by Dr phil. René Roca, Institute of Research on Direct Democracy
For Switzerland, 2015 was a markedly dense Year of Commemoration. The Swiss population was called upon to remember important historical dates – events nota bene – which were central for the formation of state and sovereignty of our country. Historical events of the home country, whether they were crowned with successes or defeats, should always be an occasion for reflection and contemplation. We look at past events with a view from our present, we weigh them and draw our conclusions from them. Oskar Vasella, Swiss historian with a Catholic background, an almost forgotten historian, wrote about “historical understanding”: “The picture of history arises only in the question about certain contexts and their essence is determined by the value we award them”1
In this sense, our view of history is completed, enriched, and our human existence is also emotionally linked to our ancestors. This process of understanding, a weighing and by all means also critical appropriation of our national history is central to our identity as Swiss citizens. Thus we create the necessary identity as citizens and can self-confidently handle the problems presented to us in our world today in a philanthropic sense.
Nowadays, most historians teaching and doing research at Swiss Universities have quite a different opinion. When it comes to Swiss history, the approach of de-constructivism spooks about. The guild of historians make their appearance and want to destroy “the prevailing views of history” and construct new ones. Lately de-constructivism is likely concealed with a new label, continually stressing the “transnational aspect”. However, there is no new method or theory behind this, but well-known facts are simply prepared anew. The positive context to the nation must be wiped out, our country must be considered “beyond” the national, speak “transnational” just like the European Union constantly aspires and preaches. National borders must finally eradicated; the nation state abolished. A “post national”, or even a “post democratic” thinking should lead to a “Europe of regions”.
One of these historians, the recently retired Jakob Tanner, is an example for taking this path: Shortly before he left the University of Zurich he managed to abolish Swiss history as an area of studies, which in 2005 was already downgraded to a minor subject. It is interesting how the leftist Tanner commented on the abolition: “The Bologna reform and the competition between Universities are forcing us […] to simplify the study programmes and to establishing professional profiles.”2 Smart reasoning which lastly boils down to a neo-liberal EU reform, used by Tanner straight away to dispose of research and teaching of Swiss history. But it is not only meant to be about destruction, but also to set up a “counter image”. Almost at the same time Tanner announced his latest big act, a “history of Switzerland in the 20th century”. Therefore future students should not be able to study Swiss history any longer and most certainly they should not do any research on the history of Switzerland, because Tanner’s historical work is available now and that is, according to the emeritus, not a mere “national ‘container history’ seen from a domestic perspective”.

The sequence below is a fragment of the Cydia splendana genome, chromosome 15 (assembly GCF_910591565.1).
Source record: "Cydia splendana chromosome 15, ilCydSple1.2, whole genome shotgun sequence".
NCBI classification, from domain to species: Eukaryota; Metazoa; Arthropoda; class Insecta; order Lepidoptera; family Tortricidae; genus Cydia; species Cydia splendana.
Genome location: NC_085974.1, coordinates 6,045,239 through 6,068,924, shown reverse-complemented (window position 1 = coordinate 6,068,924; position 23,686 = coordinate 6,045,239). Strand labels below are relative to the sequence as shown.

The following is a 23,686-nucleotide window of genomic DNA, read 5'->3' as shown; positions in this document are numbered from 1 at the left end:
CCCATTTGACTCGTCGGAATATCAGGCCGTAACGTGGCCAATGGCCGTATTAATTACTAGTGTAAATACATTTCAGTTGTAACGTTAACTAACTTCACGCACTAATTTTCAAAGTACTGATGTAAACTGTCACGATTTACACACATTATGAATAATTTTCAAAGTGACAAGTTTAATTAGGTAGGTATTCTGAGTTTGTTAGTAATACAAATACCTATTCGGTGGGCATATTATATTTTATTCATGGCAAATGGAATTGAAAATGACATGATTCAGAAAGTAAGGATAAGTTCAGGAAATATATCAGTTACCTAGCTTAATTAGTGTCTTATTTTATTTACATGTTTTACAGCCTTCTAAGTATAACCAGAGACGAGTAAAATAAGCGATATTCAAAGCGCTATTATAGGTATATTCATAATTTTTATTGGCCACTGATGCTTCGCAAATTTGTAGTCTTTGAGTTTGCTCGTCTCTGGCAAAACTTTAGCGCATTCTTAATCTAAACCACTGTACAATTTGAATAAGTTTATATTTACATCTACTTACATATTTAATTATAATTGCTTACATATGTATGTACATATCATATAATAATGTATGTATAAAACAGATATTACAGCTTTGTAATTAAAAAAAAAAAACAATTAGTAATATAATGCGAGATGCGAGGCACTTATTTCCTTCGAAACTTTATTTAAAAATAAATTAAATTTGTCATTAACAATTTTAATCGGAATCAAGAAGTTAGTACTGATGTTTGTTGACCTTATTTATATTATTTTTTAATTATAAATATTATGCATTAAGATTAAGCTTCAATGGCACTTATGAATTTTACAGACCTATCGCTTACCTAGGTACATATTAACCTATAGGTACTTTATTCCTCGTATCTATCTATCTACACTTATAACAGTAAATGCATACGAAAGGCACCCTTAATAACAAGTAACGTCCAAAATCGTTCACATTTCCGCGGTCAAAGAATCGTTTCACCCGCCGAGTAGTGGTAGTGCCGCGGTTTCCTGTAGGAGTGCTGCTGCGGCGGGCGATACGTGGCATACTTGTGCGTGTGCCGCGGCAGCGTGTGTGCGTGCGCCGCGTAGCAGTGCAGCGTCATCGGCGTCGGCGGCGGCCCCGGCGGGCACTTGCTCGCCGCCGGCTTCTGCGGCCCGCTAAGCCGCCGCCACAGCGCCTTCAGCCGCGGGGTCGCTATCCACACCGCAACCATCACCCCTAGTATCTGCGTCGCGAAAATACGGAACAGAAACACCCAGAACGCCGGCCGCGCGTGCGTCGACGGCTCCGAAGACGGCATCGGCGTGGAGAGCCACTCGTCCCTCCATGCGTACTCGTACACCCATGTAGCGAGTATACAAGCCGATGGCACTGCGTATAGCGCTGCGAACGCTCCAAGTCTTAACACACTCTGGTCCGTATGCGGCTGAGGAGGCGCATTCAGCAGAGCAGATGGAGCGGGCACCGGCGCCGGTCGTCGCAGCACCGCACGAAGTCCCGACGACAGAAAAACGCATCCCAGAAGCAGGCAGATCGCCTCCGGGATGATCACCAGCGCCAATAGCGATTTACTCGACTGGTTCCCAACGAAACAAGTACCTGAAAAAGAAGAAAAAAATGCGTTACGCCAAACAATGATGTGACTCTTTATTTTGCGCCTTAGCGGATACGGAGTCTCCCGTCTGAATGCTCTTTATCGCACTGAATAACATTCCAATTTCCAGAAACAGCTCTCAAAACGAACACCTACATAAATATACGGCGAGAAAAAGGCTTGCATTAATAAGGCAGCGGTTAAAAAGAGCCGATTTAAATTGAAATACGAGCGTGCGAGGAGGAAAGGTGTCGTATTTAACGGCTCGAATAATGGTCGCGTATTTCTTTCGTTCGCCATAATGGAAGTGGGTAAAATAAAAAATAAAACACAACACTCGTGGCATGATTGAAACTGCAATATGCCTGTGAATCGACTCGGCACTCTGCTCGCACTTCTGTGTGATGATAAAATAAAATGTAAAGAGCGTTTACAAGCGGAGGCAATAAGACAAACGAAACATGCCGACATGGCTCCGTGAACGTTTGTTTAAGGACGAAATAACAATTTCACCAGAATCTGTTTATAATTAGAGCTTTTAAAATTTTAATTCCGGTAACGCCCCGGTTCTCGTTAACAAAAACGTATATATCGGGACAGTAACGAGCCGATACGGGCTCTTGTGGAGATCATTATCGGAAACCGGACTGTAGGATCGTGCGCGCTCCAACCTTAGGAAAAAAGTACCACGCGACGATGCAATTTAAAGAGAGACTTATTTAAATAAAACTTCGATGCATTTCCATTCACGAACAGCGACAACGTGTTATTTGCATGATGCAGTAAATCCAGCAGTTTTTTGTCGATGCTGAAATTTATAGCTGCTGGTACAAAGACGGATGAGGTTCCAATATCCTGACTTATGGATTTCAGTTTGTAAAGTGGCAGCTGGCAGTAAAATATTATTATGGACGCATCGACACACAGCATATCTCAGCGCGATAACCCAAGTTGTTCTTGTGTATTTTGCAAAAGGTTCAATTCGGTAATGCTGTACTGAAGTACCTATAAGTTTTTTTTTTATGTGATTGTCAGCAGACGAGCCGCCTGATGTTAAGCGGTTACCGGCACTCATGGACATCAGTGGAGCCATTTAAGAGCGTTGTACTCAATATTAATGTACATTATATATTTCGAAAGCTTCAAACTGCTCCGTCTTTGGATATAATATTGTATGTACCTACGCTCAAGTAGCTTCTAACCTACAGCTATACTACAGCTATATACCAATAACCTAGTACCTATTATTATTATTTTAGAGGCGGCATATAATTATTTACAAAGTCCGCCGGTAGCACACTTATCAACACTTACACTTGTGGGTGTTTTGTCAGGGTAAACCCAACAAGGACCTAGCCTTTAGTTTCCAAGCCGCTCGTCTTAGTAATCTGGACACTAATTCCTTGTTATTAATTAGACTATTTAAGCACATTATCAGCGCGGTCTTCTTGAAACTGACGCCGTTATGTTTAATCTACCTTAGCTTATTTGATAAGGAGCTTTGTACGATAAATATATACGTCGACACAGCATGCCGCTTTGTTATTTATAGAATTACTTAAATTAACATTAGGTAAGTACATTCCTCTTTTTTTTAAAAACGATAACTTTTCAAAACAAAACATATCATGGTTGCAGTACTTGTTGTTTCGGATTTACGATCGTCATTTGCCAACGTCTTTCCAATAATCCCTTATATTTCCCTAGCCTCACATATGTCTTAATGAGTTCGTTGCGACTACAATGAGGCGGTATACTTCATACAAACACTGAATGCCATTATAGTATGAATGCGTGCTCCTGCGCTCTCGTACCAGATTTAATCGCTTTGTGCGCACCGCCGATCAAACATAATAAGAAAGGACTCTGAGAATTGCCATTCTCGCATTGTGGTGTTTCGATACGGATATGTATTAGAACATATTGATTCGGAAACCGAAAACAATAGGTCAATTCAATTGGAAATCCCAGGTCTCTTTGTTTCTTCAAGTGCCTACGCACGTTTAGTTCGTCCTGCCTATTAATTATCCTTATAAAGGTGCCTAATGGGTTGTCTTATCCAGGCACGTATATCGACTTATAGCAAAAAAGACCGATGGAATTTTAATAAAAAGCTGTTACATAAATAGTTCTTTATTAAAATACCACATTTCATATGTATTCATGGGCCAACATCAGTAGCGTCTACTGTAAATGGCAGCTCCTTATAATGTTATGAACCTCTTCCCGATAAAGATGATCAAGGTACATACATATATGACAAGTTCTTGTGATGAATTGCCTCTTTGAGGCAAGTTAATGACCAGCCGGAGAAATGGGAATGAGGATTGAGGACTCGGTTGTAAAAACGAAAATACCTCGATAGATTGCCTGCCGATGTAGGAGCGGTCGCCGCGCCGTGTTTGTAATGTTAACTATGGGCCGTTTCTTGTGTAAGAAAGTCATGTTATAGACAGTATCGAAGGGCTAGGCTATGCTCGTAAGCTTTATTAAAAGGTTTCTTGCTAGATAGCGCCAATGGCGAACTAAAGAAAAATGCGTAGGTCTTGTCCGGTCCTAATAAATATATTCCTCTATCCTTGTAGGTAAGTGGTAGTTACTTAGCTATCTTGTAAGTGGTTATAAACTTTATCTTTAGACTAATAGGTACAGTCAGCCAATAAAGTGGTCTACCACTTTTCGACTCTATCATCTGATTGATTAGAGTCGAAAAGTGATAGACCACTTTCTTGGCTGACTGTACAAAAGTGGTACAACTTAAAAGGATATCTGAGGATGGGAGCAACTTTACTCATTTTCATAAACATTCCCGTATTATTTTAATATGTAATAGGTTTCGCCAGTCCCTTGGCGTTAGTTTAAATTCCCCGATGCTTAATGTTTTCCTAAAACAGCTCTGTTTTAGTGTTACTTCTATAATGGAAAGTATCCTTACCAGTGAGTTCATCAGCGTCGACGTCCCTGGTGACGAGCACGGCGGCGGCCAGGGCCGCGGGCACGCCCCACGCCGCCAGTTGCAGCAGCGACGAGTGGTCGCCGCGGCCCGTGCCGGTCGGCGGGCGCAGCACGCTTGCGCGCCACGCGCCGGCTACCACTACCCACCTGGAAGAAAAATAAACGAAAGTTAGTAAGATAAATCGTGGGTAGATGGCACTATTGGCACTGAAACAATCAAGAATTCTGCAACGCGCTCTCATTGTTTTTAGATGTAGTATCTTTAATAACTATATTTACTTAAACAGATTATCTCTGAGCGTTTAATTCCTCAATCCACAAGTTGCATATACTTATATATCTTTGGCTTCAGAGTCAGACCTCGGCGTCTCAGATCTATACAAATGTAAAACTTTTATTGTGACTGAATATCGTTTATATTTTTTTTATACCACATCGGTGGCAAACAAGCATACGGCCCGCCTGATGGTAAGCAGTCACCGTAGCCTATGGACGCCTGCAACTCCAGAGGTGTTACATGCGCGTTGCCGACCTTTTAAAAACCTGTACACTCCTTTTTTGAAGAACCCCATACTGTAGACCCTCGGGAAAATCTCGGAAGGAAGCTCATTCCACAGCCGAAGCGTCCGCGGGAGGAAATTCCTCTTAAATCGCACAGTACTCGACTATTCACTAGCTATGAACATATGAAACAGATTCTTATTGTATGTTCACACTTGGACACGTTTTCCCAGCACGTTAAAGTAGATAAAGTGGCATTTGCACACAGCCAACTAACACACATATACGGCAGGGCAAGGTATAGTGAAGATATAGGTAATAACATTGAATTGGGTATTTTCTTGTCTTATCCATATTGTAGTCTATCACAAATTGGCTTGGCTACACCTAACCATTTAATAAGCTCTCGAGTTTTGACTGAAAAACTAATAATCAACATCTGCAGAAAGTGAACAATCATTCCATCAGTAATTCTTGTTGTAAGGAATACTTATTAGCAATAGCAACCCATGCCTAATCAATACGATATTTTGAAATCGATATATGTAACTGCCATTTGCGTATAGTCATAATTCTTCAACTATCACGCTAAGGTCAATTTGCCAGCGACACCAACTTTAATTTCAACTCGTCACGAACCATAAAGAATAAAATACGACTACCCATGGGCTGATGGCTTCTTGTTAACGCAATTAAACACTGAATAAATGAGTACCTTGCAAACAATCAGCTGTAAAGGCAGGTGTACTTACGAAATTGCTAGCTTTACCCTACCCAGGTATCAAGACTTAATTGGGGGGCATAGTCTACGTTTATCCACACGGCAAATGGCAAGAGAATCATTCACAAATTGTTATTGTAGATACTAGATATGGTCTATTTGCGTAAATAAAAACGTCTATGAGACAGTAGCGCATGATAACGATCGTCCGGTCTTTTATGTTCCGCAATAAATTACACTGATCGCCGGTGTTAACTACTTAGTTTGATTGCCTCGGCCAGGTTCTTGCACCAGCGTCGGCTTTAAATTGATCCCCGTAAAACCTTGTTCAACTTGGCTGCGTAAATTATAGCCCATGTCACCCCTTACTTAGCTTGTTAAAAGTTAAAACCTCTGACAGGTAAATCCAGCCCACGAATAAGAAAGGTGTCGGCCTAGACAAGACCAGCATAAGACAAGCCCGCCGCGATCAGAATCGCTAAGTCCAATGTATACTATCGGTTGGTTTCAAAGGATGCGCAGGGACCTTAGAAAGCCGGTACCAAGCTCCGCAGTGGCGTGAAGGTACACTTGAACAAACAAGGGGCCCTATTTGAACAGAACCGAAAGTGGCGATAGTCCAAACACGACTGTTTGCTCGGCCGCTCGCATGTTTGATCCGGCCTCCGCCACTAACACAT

Beyond postmodern approaches the commemorative year 2015 shall serve below to better understand today’s highly praised “model Switzerland”, by attempting to link the historical events and to show its contexts. The four historical events of 1315, 1415, 1515 and 1815 are important “elements” for today’s Switzerland and have deeply shaped the view of history of the confederates.
At this point the actual battle itself is not the focus of attention once more, it is rather a report on its implications. On 9 December 1315, only some three and a half weeks after the Battle of Morgarten, the three valleys Uri, Schwyz and Unterwalden renewed their alliance of 1291 in Brunnen. The endorsement and amendment has to be seen in the light of the new situation after the Battle of Morgarten which is further proof that the battle has taken place. The new letter of alliance, also called “Morgartenbrief”, was edited for the first time ever in German, a remarkable, sovereign act. Language as an associational element remained important for our later political system but without barricading the path to the current constitutionally guaranteed four languages of Switzerland.